WINNIPEG -- The Chicago Blackhawks made Jonathan Toews a happy captain in his return to his hometown Saturday against the Winnipeg Jets.
After letting the Jets hang around in the first period, the Blackhawks ripped apart a 1-1 game and blitzed the Jets for three goals in 4:55 on their way to a 5-1 win.
Chicago (9-2-3) has won three consecutive games. Winnipeg (5-8-2) has lost three in a row and has one win in its past seven.
Toews was scoreless playing his first NHL regular-season game in Winnipeg before a large group of family and friends among the crowd of 15,004 at MTS Centre.
"It's a great building," Toews said after playing a 15-minute drive from where he spent his childhood. "The fans are really excited and bring a lot of energy to the game. I was definitely looking forward to the game coming in, but once the puck dropped, it was back to business. It's fun to see what it's all about and be back in Winnipeg."
Niklas Hjalmarsson scored his first goal of the season for Chicago to counter one by Winnipeg's Tobias Enstrom in the first period. Second-period goals from Brandon Bollig, Patrick Sharp and Nick Leddy chased Winnipeg goalie Ondrej Pavelec, and Ben Smith scored midway through the third.
Corey Crawford made 26 saves for the Blackhawks, and Marcus Kruger had two assists.
"We had a good start to that second period," Chicago coach Joel Quenneville said. "[In the] first period, we were lucky to be even there. [Crawford] kept us in the game, and then we got better as the game went on.
"But certainly we like some production across the board," Quenneville continued, "and we've been getting it the [past] three games, more representative of how we were last year and the offense that we do have on our team."
Al Montoya finished in relief of Pavelec, whom the Jets pulled from a game for the first time since last season, a 6-1 loss to the Washington Capitals on March 22. Pavelec stopped 10 of 14 Chicago shots; Montoya turned aside 10 of 11. Patrick Kane had a third-period penalty shot he failed to convert against Montoya.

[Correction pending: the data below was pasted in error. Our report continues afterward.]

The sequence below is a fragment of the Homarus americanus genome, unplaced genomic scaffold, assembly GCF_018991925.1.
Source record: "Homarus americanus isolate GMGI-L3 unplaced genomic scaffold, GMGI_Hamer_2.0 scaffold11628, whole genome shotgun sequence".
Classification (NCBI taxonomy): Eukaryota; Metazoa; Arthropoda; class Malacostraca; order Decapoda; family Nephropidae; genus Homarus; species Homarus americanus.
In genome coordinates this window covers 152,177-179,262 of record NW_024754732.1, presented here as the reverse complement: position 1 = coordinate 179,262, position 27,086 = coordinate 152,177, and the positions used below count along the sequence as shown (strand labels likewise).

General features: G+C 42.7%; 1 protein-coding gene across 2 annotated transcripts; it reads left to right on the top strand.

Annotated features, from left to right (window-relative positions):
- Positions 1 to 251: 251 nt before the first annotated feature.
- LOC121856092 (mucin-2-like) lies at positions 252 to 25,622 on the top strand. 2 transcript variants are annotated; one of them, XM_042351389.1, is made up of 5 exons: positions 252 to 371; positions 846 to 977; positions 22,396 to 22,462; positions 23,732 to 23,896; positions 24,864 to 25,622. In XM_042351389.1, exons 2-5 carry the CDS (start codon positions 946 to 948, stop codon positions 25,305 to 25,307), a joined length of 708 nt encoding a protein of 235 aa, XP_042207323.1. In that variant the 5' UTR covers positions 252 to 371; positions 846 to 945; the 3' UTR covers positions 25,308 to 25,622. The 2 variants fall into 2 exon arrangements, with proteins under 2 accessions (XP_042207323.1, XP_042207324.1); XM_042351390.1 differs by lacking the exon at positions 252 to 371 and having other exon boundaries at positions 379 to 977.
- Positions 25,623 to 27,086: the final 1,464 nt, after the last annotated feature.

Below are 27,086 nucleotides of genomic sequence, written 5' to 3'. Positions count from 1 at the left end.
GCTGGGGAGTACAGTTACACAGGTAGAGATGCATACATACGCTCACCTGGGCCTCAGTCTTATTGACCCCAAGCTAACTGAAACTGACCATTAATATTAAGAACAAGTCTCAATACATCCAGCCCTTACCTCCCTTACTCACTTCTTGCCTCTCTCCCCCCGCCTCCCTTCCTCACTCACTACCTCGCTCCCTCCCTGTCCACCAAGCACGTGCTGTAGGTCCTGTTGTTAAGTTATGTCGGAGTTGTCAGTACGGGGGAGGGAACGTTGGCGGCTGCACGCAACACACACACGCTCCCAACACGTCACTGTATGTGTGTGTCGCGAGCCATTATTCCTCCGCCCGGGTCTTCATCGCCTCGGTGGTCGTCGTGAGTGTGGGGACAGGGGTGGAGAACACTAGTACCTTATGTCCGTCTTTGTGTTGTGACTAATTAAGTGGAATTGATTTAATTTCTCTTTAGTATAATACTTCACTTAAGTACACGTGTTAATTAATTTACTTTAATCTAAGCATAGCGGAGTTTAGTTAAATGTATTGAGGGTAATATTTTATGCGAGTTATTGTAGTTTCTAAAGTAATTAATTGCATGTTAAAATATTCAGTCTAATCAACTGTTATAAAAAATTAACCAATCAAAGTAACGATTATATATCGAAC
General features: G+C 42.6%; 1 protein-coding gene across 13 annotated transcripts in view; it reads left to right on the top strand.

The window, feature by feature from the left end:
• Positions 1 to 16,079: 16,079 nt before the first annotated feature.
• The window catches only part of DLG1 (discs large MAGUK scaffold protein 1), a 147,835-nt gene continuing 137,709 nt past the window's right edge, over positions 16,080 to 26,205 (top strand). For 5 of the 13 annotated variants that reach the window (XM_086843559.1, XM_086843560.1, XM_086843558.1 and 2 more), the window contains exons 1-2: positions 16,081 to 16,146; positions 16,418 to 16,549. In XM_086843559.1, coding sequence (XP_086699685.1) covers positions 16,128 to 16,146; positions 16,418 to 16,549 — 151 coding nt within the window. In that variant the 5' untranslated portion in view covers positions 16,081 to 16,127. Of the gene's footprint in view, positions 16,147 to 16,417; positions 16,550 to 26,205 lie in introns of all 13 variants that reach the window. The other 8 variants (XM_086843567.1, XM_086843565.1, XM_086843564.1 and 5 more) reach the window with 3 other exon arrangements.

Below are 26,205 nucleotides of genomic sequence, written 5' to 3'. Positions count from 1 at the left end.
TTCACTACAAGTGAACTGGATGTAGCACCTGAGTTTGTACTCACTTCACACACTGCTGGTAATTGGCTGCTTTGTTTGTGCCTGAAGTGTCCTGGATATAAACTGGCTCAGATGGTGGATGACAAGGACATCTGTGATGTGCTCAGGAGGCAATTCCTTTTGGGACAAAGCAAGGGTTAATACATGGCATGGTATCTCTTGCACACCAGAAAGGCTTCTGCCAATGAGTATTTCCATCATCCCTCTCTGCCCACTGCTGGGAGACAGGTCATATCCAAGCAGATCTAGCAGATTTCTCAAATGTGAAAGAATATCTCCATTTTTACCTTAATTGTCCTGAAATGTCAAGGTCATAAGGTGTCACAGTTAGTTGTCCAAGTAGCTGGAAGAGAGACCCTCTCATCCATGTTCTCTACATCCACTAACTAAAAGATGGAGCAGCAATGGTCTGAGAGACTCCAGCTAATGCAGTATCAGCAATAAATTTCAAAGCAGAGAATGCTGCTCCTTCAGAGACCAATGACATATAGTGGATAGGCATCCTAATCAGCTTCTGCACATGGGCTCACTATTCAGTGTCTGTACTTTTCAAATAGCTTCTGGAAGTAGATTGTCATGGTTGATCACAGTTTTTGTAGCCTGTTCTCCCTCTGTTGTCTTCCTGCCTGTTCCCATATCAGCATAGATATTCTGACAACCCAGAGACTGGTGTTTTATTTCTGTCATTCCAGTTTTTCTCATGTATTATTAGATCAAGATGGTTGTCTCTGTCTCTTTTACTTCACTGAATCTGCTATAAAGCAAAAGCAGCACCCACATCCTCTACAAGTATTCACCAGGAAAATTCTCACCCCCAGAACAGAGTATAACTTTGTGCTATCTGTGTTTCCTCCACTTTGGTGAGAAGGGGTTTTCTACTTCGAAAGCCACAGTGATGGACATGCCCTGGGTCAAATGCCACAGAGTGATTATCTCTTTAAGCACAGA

"I think you could see some frustration in the way that we managed that game," Jets coach Claude Noel said. "I think that in a matter of couple of minutes, the game changed drastically, and certainly when that happens there's a lot of emotion that comes into yourself that is not good emotion, and that is what starts to get to you and is tough."
Chicago owned the League's fifth-best offense, producing 3.31 goals per game, and the Blackhawks exposed a thin Jets defense in the second period.
Winnipeg faced Chicago without Paul Postma, Mark Stuart and Jacob Trouba (all injured). The Jets recalled Ben Chiarot and Julian Melchiori from the American Hockey League earlier in the week and claimed Los Angeles Kings defenseman Keaton Ellerby off waivers three hours before the game. Ellerby did not arrive in time, but Chiarot, a third-year pro, made his NHL debut and played 10:47.
Slow starts have hampered the Jets this season, but Enstrom put them up 1-0 on their third shot. Enstrom unleashed a long, skipping shot from the left point that clipped a stick in front of the Chicago net and snuck past Crawford at 5:08. Enstrom's goal was the fourth time in 15 games the Jets scored first.
The Jets' penalty kill survived a 21-second 5-on-3 halfway through the first period, but Hjalmarsson directed a heavy shot from the left point that beat Pavelec low at 9:58, one second after Winnipeg killed off the power play in full.
Chicago took a 2-1 lead 54 seconds into the second period when Bollig and Kruger headed a 2-on-1 rush after Winnipeg defenseman Adam Pardy's ill-timed pinch. Bollig cut into the left circle before beating Pavelec with a low shot.
"That's our game," Crawford said. "Play [well] defensively, and that leads to our attack."
Sharp built a two-goal lead 1:47 later when Marian Hossa's long outlet pass reached him, sending him on a breakaway he converted with a move around Pavelec for his third of the season. Leddy scored at 5:49, taking a puck that trickled out to the top of the left circle and tearing a shot through a screen that eluded Pavelec and ended the goaltender's afternoon.
"I'm frustrated," Pavelec said. "They showed us how to play. It's a really good team. We played a really good first period, and then we slowed down and couldn't catch them. The last two periods were just embarrassing.
"Everybody expects the goalie to make the saves," Pavelec continued, "and I wasn't able to make those saves."
Smith made the score 5-1 with 10:47 left, using a shot from the left boards that trickled through Montoya's pads.
"I'm not going to sit here and fault Pavelec," Noel said. "He has made some huge saves for us and kept us in games. Before it gets to him, there are sometimes breakdowns elsewhere.
"We made mistakes before it got to our goalies," Noel added, "so I'm not going to sit here and blame our goalies. There is no rocket-science way to play when you play a team that can hurt you."
Winnipeg forward Michael Frolik, whom the Jets acquired this summer from the Blackhawks, saw a familiar brand of hockey.
"That's how they play," Frolik said. "They have a good transition. We [gave] up three goals, and after [that], it was kind of over. We said in the room [that] we have to go after them and [not] quit, but they didn't give up much."